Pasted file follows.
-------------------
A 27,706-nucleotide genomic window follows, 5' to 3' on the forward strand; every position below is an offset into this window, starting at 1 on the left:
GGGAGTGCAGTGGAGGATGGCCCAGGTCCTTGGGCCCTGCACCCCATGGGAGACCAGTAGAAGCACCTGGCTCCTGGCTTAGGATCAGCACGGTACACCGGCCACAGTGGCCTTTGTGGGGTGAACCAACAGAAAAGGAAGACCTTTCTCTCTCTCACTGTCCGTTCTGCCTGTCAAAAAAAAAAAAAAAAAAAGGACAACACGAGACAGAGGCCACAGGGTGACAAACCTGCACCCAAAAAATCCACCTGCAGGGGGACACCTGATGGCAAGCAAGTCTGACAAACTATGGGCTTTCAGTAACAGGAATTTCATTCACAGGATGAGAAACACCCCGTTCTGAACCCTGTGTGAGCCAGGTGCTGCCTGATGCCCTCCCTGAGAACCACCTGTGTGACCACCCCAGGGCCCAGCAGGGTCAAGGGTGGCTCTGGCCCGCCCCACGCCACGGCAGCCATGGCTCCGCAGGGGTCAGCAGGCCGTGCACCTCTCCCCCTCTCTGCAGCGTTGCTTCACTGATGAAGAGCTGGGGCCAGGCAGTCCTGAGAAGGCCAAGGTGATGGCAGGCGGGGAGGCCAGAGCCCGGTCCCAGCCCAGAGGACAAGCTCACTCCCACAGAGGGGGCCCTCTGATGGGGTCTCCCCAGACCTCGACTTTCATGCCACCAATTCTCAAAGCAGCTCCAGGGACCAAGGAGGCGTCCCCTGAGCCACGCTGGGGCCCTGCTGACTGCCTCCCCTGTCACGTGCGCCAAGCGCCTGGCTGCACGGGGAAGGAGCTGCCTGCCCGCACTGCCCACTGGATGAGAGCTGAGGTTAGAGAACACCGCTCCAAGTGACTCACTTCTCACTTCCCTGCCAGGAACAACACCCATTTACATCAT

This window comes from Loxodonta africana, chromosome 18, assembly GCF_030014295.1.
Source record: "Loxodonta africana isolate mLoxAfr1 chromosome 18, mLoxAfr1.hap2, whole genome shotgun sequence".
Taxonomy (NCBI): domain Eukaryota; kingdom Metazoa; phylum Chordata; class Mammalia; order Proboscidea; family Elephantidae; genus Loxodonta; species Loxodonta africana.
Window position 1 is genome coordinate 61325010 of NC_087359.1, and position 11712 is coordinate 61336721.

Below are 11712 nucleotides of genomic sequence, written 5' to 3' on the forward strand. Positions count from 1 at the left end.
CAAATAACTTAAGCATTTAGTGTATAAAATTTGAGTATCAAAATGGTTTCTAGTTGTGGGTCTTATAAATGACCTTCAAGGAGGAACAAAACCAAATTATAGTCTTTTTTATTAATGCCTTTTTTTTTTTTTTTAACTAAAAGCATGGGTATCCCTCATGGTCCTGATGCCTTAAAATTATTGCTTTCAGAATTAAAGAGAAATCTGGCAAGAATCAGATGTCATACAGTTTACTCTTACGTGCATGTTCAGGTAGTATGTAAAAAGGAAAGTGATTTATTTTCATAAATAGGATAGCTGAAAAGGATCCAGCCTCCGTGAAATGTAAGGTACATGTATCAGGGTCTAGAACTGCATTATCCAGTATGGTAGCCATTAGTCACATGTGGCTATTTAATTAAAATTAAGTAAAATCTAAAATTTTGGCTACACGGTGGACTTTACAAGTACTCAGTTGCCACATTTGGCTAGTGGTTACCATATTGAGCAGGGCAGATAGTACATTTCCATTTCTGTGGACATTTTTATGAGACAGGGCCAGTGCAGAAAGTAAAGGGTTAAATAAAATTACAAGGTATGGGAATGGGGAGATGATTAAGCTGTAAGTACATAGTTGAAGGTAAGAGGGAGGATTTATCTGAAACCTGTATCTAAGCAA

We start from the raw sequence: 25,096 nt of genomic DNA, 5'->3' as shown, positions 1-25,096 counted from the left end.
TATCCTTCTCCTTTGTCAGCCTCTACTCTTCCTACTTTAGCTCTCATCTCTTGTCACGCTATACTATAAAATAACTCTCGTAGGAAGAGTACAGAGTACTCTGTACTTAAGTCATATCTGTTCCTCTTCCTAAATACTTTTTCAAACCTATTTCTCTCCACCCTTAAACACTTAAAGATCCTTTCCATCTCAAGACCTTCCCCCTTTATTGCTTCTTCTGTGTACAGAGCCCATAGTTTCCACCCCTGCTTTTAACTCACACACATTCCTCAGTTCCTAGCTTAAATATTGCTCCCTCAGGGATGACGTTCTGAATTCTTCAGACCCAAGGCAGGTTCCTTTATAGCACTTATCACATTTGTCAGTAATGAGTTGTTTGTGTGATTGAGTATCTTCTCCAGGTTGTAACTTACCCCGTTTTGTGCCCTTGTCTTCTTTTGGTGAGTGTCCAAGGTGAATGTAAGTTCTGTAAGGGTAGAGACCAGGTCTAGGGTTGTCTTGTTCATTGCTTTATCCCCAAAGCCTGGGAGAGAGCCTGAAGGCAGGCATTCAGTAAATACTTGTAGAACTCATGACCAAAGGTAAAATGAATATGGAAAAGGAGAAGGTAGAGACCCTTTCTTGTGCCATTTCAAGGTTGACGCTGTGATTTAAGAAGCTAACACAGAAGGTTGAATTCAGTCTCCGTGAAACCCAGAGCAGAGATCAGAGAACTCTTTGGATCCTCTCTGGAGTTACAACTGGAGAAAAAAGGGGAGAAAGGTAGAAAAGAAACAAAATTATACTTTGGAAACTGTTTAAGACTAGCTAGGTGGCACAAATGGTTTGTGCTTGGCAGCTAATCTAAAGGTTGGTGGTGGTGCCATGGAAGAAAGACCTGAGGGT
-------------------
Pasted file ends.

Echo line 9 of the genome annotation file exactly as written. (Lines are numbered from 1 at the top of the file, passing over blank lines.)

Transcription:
We start from the raw sequence: 25,096 nt of genomic DNA, 5'->3' as shown, positions 1-25,096 counted from the left end.